(Renee) All the successes drive me. To see how other people’s lives are changed by having a companion animal that fulfills a lot of their needs. You create this huge community just through these dogs and these people. To see the positive impact the dogs have on them and their quality of life – it makes it a full circle.
What’s been the most rewarding part of your work?
(Courtney) It’s really watching the transformation of the dog. A lot of times when we get them, they’re not in the best place in their life. But for dogs, if they can’t walk, or if they have something wrong with them, it’s just the way it is for them. They just kind of move on and figure out what’s the next thing to do. To watch people see these dogs overcome these big odds – it’s a really overwhelming sense of community, and that we’re all in it together, and all rooting for same success stories.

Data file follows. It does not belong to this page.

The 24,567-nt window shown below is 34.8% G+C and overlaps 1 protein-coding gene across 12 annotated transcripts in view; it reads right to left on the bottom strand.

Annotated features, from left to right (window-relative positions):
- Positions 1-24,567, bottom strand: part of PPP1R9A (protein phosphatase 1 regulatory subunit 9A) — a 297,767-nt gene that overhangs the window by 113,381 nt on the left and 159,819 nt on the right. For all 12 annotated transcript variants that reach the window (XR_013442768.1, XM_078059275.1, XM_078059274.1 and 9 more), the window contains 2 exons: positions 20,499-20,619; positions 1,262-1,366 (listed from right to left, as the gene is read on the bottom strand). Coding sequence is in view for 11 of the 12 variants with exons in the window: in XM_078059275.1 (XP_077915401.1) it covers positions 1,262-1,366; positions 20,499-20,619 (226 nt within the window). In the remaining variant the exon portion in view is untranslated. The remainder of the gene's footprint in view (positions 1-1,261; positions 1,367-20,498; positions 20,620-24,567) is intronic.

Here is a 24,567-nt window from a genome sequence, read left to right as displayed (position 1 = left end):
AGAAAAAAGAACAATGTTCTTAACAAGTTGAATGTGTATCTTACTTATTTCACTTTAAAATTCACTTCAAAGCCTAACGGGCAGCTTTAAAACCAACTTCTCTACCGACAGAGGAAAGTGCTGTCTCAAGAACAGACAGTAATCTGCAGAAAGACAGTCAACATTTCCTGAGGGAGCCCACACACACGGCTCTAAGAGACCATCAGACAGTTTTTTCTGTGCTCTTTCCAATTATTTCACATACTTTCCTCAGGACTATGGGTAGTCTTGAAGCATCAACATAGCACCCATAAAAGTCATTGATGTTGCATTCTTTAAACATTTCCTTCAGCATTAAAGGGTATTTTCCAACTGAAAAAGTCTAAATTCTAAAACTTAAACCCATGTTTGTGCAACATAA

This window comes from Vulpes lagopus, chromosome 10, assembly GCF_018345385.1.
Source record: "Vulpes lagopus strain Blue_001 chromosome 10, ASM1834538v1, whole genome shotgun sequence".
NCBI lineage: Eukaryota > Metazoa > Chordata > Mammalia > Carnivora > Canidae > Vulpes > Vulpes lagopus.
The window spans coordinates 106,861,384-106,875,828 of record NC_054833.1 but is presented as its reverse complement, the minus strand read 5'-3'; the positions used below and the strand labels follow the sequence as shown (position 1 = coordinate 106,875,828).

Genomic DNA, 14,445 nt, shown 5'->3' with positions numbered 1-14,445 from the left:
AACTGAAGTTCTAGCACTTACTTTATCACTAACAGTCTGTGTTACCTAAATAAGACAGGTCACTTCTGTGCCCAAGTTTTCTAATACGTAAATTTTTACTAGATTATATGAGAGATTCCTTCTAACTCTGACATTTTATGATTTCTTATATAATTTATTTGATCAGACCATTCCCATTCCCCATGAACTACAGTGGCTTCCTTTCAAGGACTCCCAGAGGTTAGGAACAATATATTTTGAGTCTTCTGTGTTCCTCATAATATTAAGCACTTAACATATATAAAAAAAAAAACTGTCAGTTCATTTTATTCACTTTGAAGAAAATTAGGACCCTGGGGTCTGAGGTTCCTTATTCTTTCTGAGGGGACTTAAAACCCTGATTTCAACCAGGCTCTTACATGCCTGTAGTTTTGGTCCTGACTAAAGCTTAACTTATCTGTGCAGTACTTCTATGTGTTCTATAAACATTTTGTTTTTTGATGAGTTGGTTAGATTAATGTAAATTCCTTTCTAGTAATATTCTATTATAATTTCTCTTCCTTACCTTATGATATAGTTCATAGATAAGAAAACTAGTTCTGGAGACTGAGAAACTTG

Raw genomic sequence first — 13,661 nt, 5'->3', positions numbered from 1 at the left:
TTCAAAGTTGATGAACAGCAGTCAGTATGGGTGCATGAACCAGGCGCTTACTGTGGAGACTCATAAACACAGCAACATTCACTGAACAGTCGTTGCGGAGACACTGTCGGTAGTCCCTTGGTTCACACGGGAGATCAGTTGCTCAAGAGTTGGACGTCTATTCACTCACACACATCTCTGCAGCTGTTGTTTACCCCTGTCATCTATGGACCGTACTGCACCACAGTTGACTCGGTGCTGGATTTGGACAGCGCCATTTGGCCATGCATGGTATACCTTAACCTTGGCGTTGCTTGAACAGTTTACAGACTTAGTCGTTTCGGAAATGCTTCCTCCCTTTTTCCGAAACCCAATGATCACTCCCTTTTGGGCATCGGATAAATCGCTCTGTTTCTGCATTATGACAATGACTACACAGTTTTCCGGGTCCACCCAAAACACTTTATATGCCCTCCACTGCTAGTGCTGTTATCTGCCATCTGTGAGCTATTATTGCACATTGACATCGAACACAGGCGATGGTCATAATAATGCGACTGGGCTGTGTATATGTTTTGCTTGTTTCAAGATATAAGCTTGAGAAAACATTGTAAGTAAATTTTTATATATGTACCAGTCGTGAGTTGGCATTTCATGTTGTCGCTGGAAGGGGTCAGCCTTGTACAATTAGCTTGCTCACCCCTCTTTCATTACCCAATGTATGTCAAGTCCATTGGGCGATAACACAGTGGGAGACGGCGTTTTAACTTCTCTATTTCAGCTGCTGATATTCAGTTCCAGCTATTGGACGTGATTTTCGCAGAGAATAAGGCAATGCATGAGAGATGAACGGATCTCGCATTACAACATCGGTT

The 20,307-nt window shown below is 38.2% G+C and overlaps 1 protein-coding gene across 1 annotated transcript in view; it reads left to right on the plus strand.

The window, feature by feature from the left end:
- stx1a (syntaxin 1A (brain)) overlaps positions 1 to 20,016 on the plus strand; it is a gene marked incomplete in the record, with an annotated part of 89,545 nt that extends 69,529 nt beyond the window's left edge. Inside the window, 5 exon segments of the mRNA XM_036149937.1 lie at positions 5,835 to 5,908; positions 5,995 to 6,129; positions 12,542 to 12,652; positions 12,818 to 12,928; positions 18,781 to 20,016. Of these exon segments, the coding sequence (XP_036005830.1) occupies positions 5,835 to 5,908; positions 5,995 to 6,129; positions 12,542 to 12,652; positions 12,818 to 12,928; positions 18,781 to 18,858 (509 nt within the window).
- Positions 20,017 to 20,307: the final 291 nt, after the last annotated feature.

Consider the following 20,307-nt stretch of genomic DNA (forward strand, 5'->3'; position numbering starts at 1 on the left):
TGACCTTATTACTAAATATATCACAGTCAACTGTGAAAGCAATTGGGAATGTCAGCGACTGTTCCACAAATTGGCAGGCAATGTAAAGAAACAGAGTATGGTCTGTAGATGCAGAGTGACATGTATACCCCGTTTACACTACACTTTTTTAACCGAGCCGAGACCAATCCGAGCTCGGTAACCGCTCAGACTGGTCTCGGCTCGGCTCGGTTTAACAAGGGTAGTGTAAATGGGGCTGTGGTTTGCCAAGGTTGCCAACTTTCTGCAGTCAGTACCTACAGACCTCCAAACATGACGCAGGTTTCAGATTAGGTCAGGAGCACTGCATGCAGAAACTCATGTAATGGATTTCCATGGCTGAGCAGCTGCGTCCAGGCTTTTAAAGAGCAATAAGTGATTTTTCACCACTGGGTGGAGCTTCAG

(Renee) On a personal level, just between Courtney and I, it’s incredibly fulfilling to know there aren’t many things we can’t tackle together, we’re an incredible team. We came up with one little dream, and now our farm is the size of most county and health shelters. People know they can turn to either one of us and there’s not a whole lot we can’t tackle or figure out.
You take care of very sick dogs, old and young. Tell me about your “senior sweethearts”.
(Courtney) We created a senior sweethearts program, as we take care of a lot of dogs that are special needs and medically very fragile and a number of them are seniors. The “senior sweethearts” are not easily adoptable because they usually are more expensive, they require frequent veterinary care. Our neighbors help to do the rescue with us. They are our miniature facility for our “forever fosters”, taking care of them without the financial responsibility.
What have you learned through your experiences as a volunteer?
(Courtney) We’ve learned there are limitations to what we can do. That’s been a hard lesson to learn. If it was sheer love or determination to save a dog, we’d save them all. It makes you realistic, and it makes you value those success stories even more. That’s what keeps us in it. Some of our rescues don’t end well, but then it makes you celebrate stories like when we got a Pop. People know we’re not a big rescue, but we’ll do anything we can.